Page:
I know the right way to fix this problem is to cut out and replace the bad section. Given the date of the last post, I figured I'd ask whether Expoxy is still the way to go with this.
  11. Bob NH

    Bob NH In the Trades

    Messages:
    3,317
    Location:
    New Hampshire
    It is not pressure pipe. I would repair the hole with one of the following methods.

    1. Cut a 1" x 1" piece off a coupling or other fitting with the correct curvature. Glue it on using PVC primer and glue, and hold the piece on with a stainless clamp.

    2. Using a belt sander or other tool, make a slightly tapered plug from a piece of PVC fitting. Glue it into the hole with primer and PVC cement. This has the advantage of requiring the smallest hole through the wall. Work on the plug until it fits pretty tight and doesn't stick more than about 1/8" into the inside space of the pipe.
  12. Cass

    Cass Plumber

    Messages:
    5,980
    Location:
    Ohio
    I have done this a few times. Heat a putty knife or similar with a torch, when it is hot, hit the pipe where the hole is and melt the plastic closed. Your done.
  13. dubldare

    dubldare Plumber/Gasfitter

    Messages:
    286
    Location:
    MN/ND
    RioHyde and mariomp have the only two answers that make a lick of sense.

    I 'might' do a patch job in my house, but not in the house of my customer.

    That's not about making money. It's about doing right by the guy paying for it.
  14. Cass

    Cass Plumber

    Messages:
    5,980
    Location:
    Ohio
    It is his house.
    Last edited: Dec 13, 2005
  15. rshackleford

    rshackleford New Member

    Messages:
    284
    Location:
    Eastern Montana (The Bakken)
    Google "hydrowrap" it is like casting material and should seal this up. If you can't find any, contact me and i can get you some.
  16. Cass

    Cass Plumber

    Messages:
    5,980
    Location:
    Ohio
    Let us know how it turns out
  17. pkrsiak

    pkrsiak New Member

    Messages:
    10
    Hole in PVC pipe

    Here is my experience; there is no glue designed to permanently seal an open hole in the PVC pipe in order of my preference:

    1.Tap 1/16-27 NPT and install a plug. (the ¼†hole diameter is OK for 1/16-27 NPT). You do not need to apply any dope or a teflon tape. If the hole is already larger, I would go with Q size drill (0.332") and tap 1/8-27 NPT thread and than plug. There is bronze or stainless steel plugs available designed to seal slightly below the surface.

    2.Or tap 5/16-18 thread and use a short bolt with a larger hex head, but you must use flexible plastic washer and steel washer to protect the flexible when torquening, but you will be higher by the head + washers thickness.

    3.If all this repairs are impractical, there is one remarkable sealant: Polyurethane PL. It will plug the ¼†hole, no problem, just degrease the area with acetone, or lacquer thinner (do not use paint thinner).

    The first two repairs are based on assumption that we are talking about SCH 40 waste pipe with a sufficient wall thickness. These repairs will allow you to put the system into service immediately.
    The last one: you will need to allow at least 48 hours (temperature sensitive) before use.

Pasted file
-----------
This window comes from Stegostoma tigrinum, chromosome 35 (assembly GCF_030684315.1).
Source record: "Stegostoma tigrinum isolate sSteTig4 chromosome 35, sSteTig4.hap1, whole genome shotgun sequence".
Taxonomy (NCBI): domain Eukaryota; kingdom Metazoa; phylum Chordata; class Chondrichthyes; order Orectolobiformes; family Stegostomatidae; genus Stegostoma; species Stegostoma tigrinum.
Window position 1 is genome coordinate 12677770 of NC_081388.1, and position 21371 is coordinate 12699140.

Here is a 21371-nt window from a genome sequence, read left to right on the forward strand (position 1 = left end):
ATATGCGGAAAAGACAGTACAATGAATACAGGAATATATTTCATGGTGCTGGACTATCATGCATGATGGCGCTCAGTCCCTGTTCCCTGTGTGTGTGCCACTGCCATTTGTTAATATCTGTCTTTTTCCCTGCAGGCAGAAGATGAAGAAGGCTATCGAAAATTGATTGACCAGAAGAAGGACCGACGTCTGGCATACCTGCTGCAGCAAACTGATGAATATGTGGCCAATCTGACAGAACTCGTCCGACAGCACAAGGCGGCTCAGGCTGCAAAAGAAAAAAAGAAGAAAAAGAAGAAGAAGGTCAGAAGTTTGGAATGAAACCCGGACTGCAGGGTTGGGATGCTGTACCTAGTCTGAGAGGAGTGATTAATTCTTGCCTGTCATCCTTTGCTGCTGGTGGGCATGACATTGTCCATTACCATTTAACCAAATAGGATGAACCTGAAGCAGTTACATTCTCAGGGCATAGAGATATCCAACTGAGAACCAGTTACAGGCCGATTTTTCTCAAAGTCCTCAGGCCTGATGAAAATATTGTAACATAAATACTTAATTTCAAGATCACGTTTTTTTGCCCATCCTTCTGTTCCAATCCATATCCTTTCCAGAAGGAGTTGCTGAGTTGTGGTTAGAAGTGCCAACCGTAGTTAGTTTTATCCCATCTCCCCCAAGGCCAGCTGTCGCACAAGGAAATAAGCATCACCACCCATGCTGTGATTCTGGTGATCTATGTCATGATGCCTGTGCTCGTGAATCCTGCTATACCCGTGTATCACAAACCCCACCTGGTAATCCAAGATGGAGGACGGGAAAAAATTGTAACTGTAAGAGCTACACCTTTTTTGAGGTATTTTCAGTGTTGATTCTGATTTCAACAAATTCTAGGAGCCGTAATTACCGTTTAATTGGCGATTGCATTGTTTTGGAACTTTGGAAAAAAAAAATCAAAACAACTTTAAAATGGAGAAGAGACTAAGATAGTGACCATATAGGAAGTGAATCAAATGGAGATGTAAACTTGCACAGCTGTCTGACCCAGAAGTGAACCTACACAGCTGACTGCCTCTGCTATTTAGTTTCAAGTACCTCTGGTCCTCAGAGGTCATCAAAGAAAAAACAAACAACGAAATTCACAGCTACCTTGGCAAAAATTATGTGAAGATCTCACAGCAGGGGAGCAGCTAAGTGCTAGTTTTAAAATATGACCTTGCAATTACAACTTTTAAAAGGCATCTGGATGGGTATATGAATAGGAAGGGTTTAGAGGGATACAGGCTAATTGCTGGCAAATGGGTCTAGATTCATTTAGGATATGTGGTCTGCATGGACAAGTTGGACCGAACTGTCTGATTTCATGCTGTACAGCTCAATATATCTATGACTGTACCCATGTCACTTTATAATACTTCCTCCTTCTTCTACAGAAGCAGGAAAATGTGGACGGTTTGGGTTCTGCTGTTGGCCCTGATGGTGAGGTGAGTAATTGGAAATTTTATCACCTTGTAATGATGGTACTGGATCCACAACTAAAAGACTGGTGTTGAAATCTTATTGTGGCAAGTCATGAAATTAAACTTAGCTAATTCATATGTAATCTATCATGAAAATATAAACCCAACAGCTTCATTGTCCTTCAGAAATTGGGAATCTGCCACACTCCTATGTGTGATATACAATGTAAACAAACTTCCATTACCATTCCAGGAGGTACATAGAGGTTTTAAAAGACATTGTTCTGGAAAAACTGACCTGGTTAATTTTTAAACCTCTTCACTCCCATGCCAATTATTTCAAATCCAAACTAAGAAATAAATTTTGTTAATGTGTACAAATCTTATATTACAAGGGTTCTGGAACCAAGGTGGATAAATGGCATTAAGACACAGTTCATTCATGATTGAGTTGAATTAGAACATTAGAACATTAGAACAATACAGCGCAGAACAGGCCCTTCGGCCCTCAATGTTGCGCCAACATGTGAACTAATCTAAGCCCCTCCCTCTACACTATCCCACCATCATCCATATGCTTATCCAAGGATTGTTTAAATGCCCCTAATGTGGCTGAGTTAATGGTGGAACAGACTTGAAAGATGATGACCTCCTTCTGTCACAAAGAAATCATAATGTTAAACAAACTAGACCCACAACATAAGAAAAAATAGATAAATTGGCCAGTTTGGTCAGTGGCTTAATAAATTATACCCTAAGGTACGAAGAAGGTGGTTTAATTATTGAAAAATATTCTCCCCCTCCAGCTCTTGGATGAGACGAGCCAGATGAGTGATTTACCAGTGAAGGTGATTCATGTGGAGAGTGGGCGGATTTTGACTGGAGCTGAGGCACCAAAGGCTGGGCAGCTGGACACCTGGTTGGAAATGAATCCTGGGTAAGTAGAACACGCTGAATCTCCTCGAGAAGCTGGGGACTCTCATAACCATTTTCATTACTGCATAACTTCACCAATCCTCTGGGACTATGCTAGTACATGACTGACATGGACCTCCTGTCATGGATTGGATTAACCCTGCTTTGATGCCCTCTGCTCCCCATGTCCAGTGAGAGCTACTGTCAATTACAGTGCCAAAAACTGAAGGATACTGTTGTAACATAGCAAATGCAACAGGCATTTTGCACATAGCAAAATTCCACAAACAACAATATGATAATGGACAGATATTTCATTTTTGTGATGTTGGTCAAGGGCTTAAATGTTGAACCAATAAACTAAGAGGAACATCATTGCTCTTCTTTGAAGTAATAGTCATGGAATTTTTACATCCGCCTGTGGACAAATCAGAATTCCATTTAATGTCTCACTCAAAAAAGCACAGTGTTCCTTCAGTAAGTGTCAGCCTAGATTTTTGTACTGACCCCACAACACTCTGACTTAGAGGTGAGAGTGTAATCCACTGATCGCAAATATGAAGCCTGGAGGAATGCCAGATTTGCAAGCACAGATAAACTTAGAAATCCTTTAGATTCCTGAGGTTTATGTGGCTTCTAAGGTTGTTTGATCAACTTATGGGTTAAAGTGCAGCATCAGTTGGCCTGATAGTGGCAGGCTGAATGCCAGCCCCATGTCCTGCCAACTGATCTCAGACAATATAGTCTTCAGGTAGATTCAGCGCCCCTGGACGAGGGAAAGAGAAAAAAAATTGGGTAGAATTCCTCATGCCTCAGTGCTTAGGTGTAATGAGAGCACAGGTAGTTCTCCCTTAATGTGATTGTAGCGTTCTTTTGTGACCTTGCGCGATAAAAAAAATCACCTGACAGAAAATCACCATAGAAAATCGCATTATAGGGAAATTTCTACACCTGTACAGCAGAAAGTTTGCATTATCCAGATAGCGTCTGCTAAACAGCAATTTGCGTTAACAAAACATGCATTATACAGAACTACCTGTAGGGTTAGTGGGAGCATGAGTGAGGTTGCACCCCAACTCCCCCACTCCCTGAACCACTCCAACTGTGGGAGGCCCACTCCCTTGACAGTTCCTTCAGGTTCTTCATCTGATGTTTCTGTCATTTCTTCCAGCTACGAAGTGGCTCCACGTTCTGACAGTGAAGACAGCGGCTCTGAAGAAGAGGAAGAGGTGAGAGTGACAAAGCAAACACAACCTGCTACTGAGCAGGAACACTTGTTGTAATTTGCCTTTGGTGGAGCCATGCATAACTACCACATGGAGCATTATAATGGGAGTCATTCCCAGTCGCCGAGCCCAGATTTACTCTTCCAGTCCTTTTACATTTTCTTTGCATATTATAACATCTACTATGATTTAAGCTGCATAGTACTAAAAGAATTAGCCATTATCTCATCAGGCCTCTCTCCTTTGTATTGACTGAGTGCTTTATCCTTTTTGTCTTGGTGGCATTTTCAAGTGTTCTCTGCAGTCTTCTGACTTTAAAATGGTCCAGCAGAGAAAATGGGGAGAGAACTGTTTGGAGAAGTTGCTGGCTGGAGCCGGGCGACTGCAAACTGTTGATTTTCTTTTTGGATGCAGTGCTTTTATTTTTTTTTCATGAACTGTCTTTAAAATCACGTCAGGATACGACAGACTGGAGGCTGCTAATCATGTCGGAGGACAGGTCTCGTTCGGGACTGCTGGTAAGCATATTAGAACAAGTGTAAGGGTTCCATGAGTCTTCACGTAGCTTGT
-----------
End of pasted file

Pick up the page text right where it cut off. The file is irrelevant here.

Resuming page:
I hope this will help.

    Best,
    Pavel
  18. rmolina

    rmolina New Member

    Messages:
    2
    Survey says... (Repairing a PVC pipe drill hole)

    1) First off let me say you guys are all awesome!!! I'm a novice and the discussion here has helped tremendously. I went with the Marine Epoxy given a) its my house and b) its not a pressure pipe, c) didn't want to make a bigger job of it, and d) i took the stud finder and drill away from the wife.

    2) I didnt think about melting the PVC to seal the hole although that may have worked just as well. We are talking a small size drill hole here. Nevertheless, thanks you all again. I'll be back soon I'm sure.
  19. jimbo

    jimbo Plumber

    Messages:
    8,997
    Location:
    San Diego
    This has been an interesting thread.

    We all know that the "right" thing is to somehow replace the piece with the hole in it. Then there is the real world. I can think of some problems:

    (1) Minimizing the "damage" to the finished wall is not a trivial consideration.
    (2) If this is a 2x4 stud wall, the thickness of a rubber or PVC coupler may cause a bow in the drywall.
    (3) Time and $$$$$

    In my humble opinion, any of the alternate repair methods suggested are likely to be successful, and last the life of the house. Is there a risk? There is a risk of falling out of bed. Welcome to the world!


    I think this has been a very useful debate, and the homeowner has plenty of information to make a rational decision. It is his house.
  20. many ways to skin the cat

    thread overload here....too much information


    yes , you can use epoxy,

    yes you can install a slip through coupling


    yes you could install a fernco coupling...


    another very easy way to do this...that I have not seen
    mentioned yet.....

    you can also just tap the pipe with a small sized tap,

    then dope up and screw a tiny plug into the hole too...

    the 1/8 plug is not going to be into the inside fo the
    pipe enough to get anything hung up on it to matter...

    that is very, very cheap and easy

    so lets make this guy really fret some more...